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|4 Minute Mile|
dir Charles-Olivier Michaud
scr Josh Campbell, Jeff Van Wie
prd Howard Burd, Micah Sparks, Deborah Moore, Mark DiSalle, Jennifer Reibman
with Kelly Blatz, Richard Jenkins, Kim Basinger, Analeigh Tipton, Cam Gigandet, Rhys Coiro, Aaron Washington, Aaron Kennedy, Gerald Grissette, David Brown-King, Daniel Oliver, Dylan Arnold
release US 1.Aug.14
Run boy run: Jenkins and Blatz
|R E V I E W B Y R I C H C L I N E|
A warm and introspective tone lifts this rather standard overcoming-obstacles drama into something surprisingly moving. Sensitive direction and striking central performances from veteran Jenkins and newcomer Blatz also help add the resonant emotions. So even if the film feels slight, it's worth a look.
At 18, Drew (Blatz) is thrown off his high school track team due to his hot temper. Meanwhile at home, his widowed mother (Basinger) has bene worn down by life, and his ex-con brother Wes (Gigandet) is dragging him into a life of crime. But wheezy has-been coach Coleman (Jenkins) spots some talent in Drew and takes him on as a private project, putting him through the paces to both develop his natural skill and build his character. And this new discipline is making him even more attractive to fellow runner Lisa (Tipton).
Although it's nicely shot and thoughtfully directed, this often feels like a cautionary/inspirational TV movie set-up like a more grown-up version of The Karate Kid (which gets a witty reference). But there are surprises lurking amid the formula, and the characters have a remarkable authenticity. Their struggles may seem rather corny, but they face them with genuine grit. So the actors earn the audience's sympathy. Even Tipton and Basinger add spark to their thinly developed roles.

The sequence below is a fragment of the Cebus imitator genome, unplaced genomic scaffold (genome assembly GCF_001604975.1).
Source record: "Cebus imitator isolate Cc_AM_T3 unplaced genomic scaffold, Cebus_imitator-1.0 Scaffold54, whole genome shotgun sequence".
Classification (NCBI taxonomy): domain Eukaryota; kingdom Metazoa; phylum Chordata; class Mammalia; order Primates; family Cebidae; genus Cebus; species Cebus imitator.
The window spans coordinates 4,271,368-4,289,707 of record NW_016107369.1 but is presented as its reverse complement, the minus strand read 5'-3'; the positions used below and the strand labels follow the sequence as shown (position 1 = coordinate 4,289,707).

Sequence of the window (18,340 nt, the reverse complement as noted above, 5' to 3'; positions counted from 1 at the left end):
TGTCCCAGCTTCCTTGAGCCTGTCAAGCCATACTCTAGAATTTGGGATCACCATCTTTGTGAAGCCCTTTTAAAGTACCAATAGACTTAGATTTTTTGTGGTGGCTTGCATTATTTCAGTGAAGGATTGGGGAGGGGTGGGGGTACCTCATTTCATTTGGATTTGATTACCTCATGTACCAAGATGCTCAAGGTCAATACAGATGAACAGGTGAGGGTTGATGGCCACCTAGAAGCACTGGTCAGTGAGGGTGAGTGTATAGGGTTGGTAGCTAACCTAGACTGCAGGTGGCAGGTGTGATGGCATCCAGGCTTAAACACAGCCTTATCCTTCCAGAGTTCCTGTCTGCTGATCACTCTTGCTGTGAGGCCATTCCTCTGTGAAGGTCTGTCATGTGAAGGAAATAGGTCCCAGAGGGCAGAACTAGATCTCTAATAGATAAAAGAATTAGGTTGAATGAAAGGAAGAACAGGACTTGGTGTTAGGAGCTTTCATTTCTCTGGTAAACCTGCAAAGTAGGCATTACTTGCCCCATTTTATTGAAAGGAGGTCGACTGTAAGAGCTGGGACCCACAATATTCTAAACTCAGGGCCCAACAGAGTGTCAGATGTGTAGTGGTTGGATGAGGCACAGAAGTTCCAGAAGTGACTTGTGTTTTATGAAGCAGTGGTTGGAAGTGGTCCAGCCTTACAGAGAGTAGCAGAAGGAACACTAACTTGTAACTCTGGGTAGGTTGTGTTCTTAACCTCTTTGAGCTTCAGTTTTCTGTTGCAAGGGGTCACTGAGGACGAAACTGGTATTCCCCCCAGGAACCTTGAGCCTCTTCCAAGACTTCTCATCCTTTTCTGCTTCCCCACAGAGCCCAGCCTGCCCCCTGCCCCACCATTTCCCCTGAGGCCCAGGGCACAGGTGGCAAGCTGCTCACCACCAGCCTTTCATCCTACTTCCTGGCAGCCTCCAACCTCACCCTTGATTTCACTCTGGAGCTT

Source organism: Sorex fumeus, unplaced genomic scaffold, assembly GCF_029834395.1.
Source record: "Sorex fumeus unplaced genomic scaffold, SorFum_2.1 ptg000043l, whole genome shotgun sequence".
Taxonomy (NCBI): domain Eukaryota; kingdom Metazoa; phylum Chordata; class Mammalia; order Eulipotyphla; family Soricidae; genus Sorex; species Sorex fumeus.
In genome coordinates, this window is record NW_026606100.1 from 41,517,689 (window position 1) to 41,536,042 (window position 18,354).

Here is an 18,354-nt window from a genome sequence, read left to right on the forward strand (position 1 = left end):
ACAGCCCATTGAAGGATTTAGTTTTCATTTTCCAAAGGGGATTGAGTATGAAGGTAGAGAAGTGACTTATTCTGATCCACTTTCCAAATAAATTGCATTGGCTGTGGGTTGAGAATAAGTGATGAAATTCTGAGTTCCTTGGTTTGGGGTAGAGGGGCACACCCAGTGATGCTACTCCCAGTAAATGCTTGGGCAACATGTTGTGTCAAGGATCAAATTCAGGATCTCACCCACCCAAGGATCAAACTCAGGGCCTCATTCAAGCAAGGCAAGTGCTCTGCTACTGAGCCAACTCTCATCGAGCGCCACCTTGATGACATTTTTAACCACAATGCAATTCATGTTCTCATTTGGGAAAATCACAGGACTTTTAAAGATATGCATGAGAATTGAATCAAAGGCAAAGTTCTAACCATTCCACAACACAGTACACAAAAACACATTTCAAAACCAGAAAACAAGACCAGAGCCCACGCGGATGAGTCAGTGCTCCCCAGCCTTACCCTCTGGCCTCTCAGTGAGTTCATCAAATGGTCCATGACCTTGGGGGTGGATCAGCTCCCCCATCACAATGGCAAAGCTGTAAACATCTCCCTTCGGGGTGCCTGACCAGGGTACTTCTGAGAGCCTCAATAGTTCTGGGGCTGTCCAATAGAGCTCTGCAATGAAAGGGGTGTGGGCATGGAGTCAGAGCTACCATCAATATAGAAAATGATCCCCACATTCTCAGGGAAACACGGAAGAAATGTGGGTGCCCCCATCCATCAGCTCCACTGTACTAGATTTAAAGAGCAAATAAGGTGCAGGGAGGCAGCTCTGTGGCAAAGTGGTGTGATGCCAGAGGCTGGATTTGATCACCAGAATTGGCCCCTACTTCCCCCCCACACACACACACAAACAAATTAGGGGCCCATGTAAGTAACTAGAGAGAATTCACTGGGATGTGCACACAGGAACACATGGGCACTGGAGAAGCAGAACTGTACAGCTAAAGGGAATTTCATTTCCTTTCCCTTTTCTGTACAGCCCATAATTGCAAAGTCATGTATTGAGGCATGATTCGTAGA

In a star-making performance, the charismatic Blatz holds his own, even in scenes with powerhouse actors like Basinger and Jenkins. He offers a striking portrayal of a smart teen whose stubbornness is jeopardising his only shot at a future. Jenkins is particularly good in a role that could easily have been a cliche (the former legend who lost it all after his son's untimely death in a car crash), but he stirs in both dark honesty and sardonic humour.
This is a film about the nagging urge to give up when dreams seem out of reach. The hardest thing for Drew isn't learning how to run, it's learning how to accept advice and develop a proper relationship with anyone, either a mentor, a family member or a girlfriend. So even if the film is essentially predictable, the journey is thoroughly involving. And the interaction between Drew and Coleman is so nicely played that it brings out other themes far beyond the demands of the story.
|R E A D E R R E V I E W S|
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